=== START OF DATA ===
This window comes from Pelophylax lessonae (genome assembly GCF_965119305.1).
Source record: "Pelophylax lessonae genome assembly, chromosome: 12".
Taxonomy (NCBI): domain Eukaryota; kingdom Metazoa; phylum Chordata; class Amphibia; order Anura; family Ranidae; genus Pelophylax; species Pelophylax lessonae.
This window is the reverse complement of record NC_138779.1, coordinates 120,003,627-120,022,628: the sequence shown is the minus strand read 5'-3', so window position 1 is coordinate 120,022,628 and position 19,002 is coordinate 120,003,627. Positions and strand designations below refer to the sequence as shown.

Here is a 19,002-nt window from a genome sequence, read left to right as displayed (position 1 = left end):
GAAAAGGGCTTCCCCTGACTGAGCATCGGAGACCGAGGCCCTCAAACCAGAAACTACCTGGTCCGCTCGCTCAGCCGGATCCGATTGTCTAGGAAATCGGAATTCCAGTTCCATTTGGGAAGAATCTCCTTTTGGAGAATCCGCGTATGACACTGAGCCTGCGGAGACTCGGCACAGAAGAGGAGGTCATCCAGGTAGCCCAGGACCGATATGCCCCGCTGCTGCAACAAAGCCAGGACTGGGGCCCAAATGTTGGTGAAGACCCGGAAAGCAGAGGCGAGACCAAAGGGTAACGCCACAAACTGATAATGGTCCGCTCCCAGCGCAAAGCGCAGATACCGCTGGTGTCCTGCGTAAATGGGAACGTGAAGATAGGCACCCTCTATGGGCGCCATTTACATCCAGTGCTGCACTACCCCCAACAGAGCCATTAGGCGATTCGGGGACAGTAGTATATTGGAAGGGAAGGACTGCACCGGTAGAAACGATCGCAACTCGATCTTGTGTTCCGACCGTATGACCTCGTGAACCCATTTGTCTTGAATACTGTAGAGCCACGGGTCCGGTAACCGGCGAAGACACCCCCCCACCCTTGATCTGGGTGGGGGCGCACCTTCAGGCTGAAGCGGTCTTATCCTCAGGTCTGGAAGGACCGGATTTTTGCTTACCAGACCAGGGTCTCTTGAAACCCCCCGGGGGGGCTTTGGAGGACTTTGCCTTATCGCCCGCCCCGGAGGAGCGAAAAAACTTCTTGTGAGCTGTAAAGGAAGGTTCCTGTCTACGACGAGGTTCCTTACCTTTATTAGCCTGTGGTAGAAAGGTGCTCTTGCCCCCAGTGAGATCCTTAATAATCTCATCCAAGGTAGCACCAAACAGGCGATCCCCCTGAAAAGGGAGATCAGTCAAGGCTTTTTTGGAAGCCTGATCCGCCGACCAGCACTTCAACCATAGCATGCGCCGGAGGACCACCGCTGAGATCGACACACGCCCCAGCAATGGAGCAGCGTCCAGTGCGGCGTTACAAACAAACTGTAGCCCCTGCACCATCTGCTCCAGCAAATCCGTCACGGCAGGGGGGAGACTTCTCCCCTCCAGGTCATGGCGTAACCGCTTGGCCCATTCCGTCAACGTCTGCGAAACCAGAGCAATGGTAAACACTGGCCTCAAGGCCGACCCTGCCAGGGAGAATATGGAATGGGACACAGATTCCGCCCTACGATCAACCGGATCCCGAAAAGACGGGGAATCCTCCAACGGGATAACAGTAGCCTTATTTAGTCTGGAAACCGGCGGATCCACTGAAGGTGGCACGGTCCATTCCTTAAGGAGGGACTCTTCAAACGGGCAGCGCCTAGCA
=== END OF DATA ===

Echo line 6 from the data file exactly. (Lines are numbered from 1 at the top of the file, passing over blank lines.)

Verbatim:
GAAAAGGGCTTCCCCTGACTGAGCATCGGAGACCGAGGCCCTCAAACCAGAAACTACCTGGTCCGCTCGCTCAGCCGGATCCGATTGTCTAGGAAATCGGAATTCCAGTTCCATTTGGGAAGAATCTCCTTTTGGAGAATCCGCGTATGACACTGAGCCTGCGGAGACTCGGCACAGAAGAGGAGGTCATCCAGGTAGCCCAGGACCGATATGCCCCGCTGCTGCAACAAAGCCAGGACTGGGGCCCAAATGTTGGTGAAGACCCGGAAAGCAGAGGCGAGACCAAAGGGTAACGCCACAAACTGATAATGGTCCGCTCCCAGCGCAAAGCGCAGATACCGCTGGTGTCCTGCGTAAATGGGAACGTGAAGATAGGCACCCTCTATGGGCGCCATTTACATCCAGTGCTGCACTACCCCCAACAGAGCCATTAGGCGATTCGGGGACAGTAGTATATTGGAAGGGAAGGACTGCACCGGTAGAAACGATCGCAACTCGATCTTGTGTTCCGACCGTATGACCTCGTGAACCCATTTGTCTTGAATACTGTAGAGCCACGGGTCCGGTAACCGGCGAAGACACCCCCCCACCCTTGATCTGGGTGGGGGCGCACCTTCAGGCTGAAGCGGTCTTATCCTCAGGTCTGGAAGGACCGGATTTTTGCTTACCAGACCAGGGTCTCTTGAAACCCCCCGGGGGGGCTTTGGAGGACTTTGCCTTATCGCCCGCCCCGGAGGAGCGAAAAAACTTCTTGTGAGCTGTAAAGGAAGGTTCCTGTCTACGACGAGGTTCCTTACCTTTATTAGCCTGTGGTAGAAAGGTGCTCTTGCCCCCAGTGAGATCCTTAATAATCTCATCCAAGGTAGCACCAAACAGGCGATCCCCCTGAAAAGGGAGATCAGTCAAGGCTTTTTTGGAAGCCTGATCCGCCGACCAGCACTTCAACCATAGCATGCGCCGGAGGACCACCGCTGAGATCGACACACGCCCCAGCAATGGAGCAGCGTCCAGTGCGGCGTTACAAACAAACTGTAGCCCCTGCACCATCTGCTCCAGCAAATCCGTCACGGCAGGGGGGAGACTTCTCCCCTCCAGGTCATGGCGTAACCGCTTGGCCCATTCCGTCAACGTCTGCGAAACCAGAGCAATGGTAAACACTGGCCTCAAGGCCGACCCTGCCAGGGAGAATATGGAATGGGACACAGATTCCGCCCTACGATCAACCGGATCCCGAAAAGACGGGGAATCCTCCAACGGGATAACAGTAGCCTTATTTAGTCTGGAAACCGGCGGATCCACTGAAGGTGGCACGGTCCATTCCTTAAGGAGGGACTCTTCAAACGGGCAGCGCCTAGCA